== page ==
I haven't used the Help for High School book, but I have heard good things about it, and I hope someone can review it for us! It's on my list to consider for highschool.

HTH! Merry :-)
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Old 02-05-2012, 06:15 PM
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BookShelves The Writer's Jungle

Name of resource: The Writer's Jungle (Gold package) by Julie Bogart

Optimal age of students: All ages

Type: Book with additional resources online.

Educational Philosophy: Nice combination of Charlotte Mason, Classical, and other literature oriented approaches.


Worldview: Christian references, but not heavily religious


Website: www.bravewriter.com


A quote from the website: Welcome to Brave Writer

Kids are tremendously interesting people, even the ones who write poorly. My goal is to help you do your job—to draw out the mind-life of your child so that you can capture those precious thoughts in writing. What’s on paper ought to be a fair and insightful representation of all that goes on in your kids’ busy heads. And when it is, you and your young writers will love the results.

That, in a nutshell, is why Brave Writer exists.

Self-expression in written form should not be so infuriatingly difficult to teach. But it is for most of us. We have to learn what writing isn’t before we can teach what it is.
...
The Writer’s Jungle is a written version of the Kidswrite Basic course plus oodles more. In it, I give mothers the right tools to attack any writing assignment they encounter or create for the educational lifespan of their homeschools. Most kids begin writing in earnest around ages 9-10. This course works for children of all ages since its goal is to teach mothers and kids the nature of generating original thought and committing it to paper (you may find that your own writing improves upon using this course, too).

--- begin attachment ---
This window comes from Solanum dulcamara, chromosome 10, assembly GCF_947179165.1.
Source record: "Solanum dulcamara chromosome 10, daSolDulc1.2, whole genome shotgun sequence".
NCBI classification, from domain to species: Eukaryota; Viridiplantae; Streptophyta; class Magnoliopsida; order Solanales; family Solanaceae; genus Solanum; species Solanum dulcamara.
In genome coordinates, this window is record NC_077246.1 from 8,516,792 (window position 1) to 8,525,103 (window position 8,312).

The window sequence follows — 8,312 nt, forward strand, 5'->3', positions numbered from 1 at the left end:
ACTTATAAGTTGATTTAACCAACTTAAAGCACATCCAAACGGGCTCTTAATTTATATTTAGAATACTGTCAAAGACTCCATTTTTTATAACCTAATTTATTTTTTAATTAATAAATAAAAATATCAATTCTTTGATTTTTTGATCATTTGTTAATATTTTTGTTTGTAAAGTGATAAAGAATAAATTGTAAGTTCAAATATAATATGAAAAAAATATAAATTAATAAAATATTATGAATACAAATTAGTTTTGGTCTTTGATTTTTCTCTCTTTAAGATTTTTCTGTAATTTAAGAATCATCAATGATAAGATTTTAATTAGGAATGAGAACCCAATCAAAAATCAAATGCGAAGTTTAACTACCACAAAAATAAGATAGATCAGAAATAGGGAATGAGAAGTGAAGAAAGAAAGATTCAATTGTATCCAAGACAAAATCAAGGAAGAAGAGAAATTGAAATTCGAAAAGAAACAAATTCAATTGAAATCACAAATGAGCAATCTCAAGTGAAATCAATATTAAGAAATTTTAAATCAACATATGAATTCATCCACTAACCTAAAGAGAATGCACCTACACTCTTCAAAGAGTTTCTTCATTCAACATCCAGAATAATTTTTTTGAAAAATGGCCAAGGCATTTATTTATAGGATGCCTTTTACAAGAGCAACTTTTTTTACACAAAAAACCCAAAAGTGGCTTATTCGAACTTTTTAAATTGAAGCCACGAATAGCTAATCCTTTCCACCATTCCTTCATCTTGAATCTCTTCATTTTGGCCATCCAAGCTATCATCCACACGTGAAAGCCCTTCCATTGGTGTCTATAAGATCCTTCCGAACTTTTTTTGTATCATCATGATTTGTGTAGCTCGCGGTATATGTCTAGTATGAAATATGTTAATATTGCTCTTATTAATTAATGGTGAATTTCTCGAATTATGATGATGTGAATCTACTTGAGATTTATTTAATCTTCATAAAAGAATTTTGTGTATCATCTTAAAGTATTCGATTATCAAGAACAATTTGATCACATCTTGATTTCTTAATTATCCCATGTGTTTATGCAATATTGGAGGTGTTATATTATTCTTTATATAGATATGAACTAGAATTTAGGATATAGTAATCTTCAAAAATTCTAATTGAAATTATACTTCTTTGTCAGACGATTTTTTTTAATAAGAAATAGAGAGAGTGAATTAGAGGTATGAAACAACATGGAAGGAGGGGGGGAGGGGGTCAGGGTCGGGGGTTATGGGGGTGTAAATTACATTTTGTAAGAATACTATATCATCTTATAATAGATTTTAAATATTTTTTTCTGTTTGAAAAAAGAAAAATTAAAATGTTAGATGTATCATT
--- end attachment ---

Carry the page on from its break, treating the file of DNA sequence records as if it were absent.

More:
Once kids realize that paper is a safe place for thought exploration, they can learn how to craft their writing into satisfying finished products that use all kinds of writing devices. Writing becomes a safe playground instead of an intimidating foreign country. Brave Writer works through all the steps from thought-origination to published work of writing.

An amazing primary benefit to this method of writing is that you get to enjoy the bright, imaginative minds of your children in a new and conscious way.


Strengths: This book is for ALL ages, and can be used with any curriculum or without any other curriculum. It is beautifully done, encouraging, and very insightful.


Weaknesses: None that I've found.



Review: The Writer's Jungle by Julie Bogart is a beautifully written "how to teach writing" binder. I bought the Gold package, which includes a really valuable overview of the phases children go through in their writing development, and how to assess where your child is. This book goes far beyond the structure of writing and delves into the thought processes of writers. It begins by building the confidence of the writer, in letting your children know that their thoughts, ideas, and feelings are the most important part of writing. Preserving their wonderful ideas on paper is the whole point of writing. The mechanics of writing (structure, spelling, punctuation, etc.) are taught too, but they are not the discouraging focal point - they are the perfecting clean up at the end of the expressive journey. She points out in several different ways that killing interest in writing is much easier to do than nurture interest in it. This book is all about nurturing the individual writer's skills and interest!


It's important to read through the whole thing once for the content and scope, but the chapters are organized and arranged for easy reference whenever you need them.

Chapters include: